It has been over twelve years since her passing and every year around this time it is difficult.

      It is something that I want to write a memoir about but not sure if I will have to wait until certain key people are passed or if I will have to write it under a different name.

  1. I believe all of that happened for a reason as your next career has produced lovely results and happiness for you. This is one of those times it shows.

  2. I have forgotten the bite sized memoir… I started with them and then there were a couple prompts that didn’t resonate and now… I need to check them out. They helped birth this awesome bit of poetry. Narrative, confessional and true to life. Thanks for writing and sharing, Morgan. Big hugs!

  3. There’s so much here amid the stupid employer, the terrible sadness and expectations to do as we’re told – Even in the face of ridiculously unfair requests..

    And then, how it affected you..

    All within a constraint of 150 words..

    I’m humbled.

    Thank you for sharing from your soul.

    Love and hugs, Lisa x

  4. I’m sad for your loss and sad that your work didn’t show the understanding that you needed twelve years ago. I’m glad that you came through it and hope that your heart felt poem has not rekindled all those feelings you experienced at that time but rather started a process that allows you to remember without that soul destroying pain. Hugs across cyber space – thanks for sharing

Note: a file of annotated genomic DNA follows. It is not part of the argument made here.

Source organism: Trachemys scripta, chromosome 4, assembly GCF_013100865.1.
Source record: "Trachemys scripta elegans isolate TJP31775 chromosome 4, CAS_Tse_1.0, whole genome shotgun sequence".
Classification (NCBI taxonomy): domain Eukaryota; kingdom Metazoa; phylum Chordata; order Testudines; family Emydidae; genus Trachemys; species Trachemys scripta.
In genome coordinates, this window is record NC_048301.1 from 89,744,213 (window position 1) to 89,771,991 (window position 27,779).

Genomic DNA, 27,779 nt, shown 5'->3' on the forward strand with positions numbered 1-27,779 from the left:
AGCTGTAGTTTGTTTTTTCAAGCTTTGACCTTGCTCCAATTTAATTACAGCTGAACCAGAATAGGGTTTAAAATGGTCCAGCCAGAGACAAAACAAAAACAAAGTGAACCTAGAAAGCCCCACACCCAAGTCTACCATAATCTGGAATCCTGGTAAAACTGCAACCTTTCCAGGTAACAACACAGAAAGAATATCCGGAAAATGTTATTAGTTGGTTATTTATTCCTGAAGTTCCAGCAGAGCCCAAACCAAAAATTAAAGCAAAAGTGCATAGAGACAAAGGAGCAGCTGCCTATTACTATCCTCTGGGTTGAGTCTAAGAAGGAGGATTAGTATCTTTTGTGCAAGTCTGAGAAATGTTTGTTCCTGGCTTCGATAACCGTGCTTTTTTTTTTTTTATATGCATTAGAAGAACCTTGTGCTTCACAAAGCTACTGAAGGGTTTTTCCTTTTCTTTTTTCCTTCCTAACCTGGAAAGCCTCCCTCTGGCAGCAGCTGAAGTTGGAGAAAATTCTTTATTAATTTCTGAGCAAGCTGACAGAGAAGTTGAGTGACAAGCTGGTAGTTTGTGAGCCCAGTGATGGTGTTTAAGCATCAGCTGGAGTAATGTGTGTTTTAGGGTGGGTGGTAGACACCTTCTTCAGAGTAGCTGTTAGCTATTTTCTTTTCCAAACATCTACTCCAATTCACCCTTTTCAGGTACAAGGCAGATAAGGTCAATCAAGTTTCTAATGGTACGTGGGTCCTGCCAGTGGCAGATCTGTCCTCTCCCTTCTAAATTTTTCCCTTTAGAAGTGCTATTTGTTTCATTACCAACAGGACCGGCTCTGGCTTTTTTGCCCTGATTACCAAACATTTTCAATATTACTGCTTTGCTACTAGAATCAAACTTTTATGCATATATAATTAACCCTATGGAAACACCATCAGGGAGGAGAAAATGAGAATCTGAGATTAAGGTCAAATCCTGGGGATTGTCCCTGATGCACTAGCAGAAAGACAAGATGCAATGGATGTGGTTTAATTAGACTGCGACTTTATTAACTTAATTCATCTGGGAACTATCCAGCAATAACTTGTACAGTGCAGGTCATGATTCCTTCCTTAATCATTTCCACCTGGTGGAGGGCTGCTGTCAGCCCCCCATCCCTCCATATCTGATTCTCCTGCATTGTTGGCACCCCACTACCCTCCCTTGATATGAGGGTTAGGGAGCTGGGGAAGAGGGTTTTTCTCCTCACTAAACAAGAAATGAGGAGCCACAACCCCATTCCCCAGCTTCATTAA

• Thank you Irene, no it didn’t take me down, it was more like viewing it on a movie screen and puzzling over why they would be how they were. I was too sick (and grieving) at the time to really wonder why.

      Honestly, though this time of year is hard (her diagnosis was in August, her surgery in September, and she passed in December) I feel like I am finally getting to a point that I can begin to be more objective and be able to write down everything that happened during that time.

      The whole experience (and a for a few months after) is something I feel strongly about turning into a memoir to help others during their time of coming to terms with a loved one dying and the grief during and after and treating the dying with respect and dignity. There was so much chaos at every level, so much that could have been handled differently if there was more about treating the dying process in a more sacred way.

      Peace to you.

  5. Painful, but beautifully expressed. I’m reading a book about the writer as cartographer and sometimes we go into these dangerous lands, but come out as a guide for others. This kind of writing, your poetry, has the power to move. May it move you through and help others move through the terrain of grief. Big hugs to you and a big kick to those who couldn’t see what you were suffering. Okay, my tantrum is over. Just, big hugs to you.